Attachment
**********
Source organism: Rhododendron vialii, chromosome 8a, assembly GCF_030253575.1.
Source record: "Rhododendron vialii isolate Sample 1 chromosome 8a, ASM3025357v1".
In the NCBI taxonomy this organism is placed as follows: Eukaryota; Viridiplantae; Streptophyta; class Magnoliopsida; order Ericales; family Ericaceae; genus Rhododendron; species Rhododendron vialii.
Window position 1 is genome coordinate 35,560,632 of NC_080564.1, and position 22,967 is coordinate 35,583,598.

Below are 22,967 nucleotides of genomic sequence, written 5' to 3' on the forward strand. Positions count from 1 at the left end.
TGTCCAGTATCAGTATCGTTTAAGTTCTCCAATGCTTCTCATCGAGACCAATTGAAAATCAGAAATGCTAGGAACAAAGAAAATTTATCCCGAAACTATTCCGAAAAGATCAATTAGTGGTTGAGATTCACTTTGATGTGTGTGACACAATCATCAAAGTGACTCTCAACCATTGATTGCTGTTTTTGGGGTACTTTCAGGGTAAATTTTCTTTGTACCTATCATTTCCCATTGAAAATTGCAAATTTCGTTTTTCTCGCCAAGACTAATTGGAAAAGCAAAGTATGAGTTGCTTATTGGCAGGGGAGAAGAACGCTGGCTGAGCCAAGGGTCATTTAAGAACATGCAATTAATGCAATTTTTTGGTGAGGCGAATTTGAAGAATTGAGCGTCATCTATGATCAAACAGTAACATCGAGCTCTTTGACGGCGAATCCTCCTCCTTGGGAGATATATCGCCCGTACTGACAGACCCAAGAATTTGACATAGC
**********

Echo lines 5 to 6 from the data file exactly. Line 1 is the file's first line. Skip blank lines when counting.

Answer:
Below are 22,967 nucleotides of genomic sequence, written 5' to 3' on the forward strand. Positions count from 1 at the left end.
TGTCCAGTATCAGTATCGTTTAAGTTCTCCAATGCTTCTCATCGAGACCAATTGAAAATCAGAAATGCTAGGAACAAAGAAAATTTATCCCGAAACTATTCCGAAAAGATCAATTAGTGGTTGAGATTCACTTTGATGTGTGTGACACAATCATCAAAGTGACTCTCAACCATTGATTGCTGTTTTTGGGGTACTTTCAGGGTAAATTTTCTTTGTACCTATCATTTCCCATTGAAAATTGCAAATTTCGTTTTTCTCGCCAAGACTAATTGGAAAAGCAAAGTATGAGTTGCTTATTGGCAGGGGAGAAGAACGCTGGCTGAGCCAAGGGTCATTTAAGAACATGCAATTAATGCAATTTTTTGGTGAGGCGAATTTGAAGAATTGAGCGTCATCTATGATCAAACAGTAACATCGAGCTCTTTGACGGCGAATCCTCCTCCTTGGGAGATATATCGCCCGTACTGACAGACCCAAGAATTTGACATAGC